Playing on LI feels like home for Northwestern
Related mediaNCAA women's lacrosse semis
When it comes to women's lacrosse, Northwestern University has become part of the Long Island scenery. No fewer than nine Northwestern players, defending their national title in this weekend's Final Four at Stony Brook's LaValle Stadium, are from the Island.
That includes Northwestern's top three scorers in this 19-2 season: West Babylon's Shannon Smith (64 goals), Mount Sinai's Erin Fitzgerald (53) and Miller Place's Kara Mupo (32), who played at Rocky Point High. When Northwestern edged Maryland in last year's championship game -- also a virtual home game at Stony Brook -- all eight Northwestern goals were scored by Long Island products.
Naturally, the team's goalie, then as now, is another: Rocky Point grad Brianne LoManto.
What this means is that, for Friday night's semifinal matching second-ranked Northwestern against No. 3 Maryland, there will be an unusually neighborly mood for a college team based in the Chicago suburbs. Northwestern ticket manager Jake Owens said that each player is allowed up to six free game passes for family or friends, and the list filled quickly.
"I remember last year, I had, like, 20 of my friends right behind the cage, all with shirts with my name on them," said sophomore defender Alyssa Leonard of Bay Shore. "All of my family was here, my sister had a whole bunch of her teammates. It's awesome to look up and see all the support we're getting."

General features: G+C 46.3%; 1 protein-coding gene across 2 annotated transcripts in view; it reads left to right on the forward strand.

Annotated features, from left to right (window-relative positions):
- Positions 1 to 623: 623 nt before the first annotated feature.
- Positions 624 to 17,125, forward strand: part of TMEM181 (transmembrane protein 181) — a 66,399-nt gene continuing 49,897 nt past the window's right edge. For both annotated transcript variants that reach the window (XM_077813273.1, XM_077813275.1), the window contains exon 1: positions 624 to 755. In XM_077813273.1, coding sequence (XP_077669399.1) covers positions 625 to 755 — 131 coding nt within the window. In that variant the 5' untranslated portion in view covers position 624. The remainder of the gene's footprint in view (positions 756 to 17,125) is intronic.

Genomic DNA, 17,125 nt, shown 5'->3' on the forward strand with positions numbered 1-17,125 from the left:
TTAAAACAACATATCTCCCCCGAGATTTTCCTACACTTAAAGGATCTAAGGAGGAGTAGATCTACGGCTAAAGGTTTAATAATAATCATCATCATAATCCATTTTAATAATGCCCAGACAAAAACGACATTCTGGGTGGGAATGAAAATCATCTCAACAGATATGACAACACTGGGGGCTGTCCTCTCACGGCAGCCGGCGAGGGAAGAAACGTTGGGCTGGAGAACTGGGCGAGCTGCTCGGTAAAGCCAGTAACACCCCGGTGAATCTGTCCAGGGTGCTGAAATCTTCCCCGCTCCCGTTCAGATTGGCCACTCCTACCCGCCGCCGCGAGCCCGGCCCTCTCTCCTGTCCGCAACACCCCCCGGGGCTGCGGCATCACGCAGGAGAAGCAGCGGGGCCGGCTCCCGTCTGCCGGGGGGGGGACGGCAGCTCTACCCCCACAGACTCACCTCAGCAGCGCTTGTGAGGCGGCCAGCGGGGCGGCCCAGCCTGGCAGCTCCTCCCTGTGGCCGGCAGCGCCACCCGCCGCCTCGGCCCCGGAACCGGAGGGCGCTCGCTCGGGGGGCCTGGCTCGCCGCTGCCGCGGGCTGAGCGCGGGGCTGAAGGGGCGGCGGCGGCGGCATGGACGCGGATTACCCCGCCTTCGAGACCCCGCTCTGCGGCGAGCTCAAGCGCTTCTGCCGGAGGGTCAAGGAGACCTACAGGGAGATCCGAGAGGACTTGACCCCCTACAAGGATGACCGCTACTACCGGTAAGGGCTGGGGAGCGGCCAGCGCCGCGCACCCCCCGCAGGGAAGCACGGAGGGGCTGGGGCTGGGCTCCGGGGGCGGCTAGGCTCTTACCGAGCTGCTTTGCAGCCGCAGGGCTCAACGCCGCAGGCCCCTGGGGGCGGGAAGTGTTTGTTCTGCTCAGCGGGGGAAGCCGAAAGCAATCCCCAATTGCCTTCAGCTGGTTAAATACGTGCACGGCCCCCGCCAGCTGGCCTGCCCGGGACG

It fuels the friendly harassment the Long Islanders give their teammates from another of lacrosse's hothouses, Massachusetts. There are eight players from that commonwealth -- not counting coach Kelly Amonte Hiller.
"Best place in America is Long Island," is how the Long Islanders' side of the argument goes, according to Smith. (With the predictable echo, "No, it's Massachusetts.") "We go back and forth," said Smith, the 2011 college player of the year, "with Giants football and the Patriots, you know."
And, meanwhile, the Long Island players are reminded what they miss about home. "Pizza," Fitzgerald said. "Bagels."
Not that any of the Long Islanders are straying from the party line that this is a business trip. "They can come home any time they want and hang out with their friends and parents," Amonte Hiller said. "This is about something bigger, and we're really focused on that. And, really, this is a pinnacle for the team. To bring outside people into what we're doing kind of takes away a little bit of the focus."
Still, the comfort level or geography can't hurt. "We have great fanfare here on Long Island," said Amonte Hiller (whose husband and volunteer assistant, Scott, hails from Garden City). "We did last year and hope that will happen again."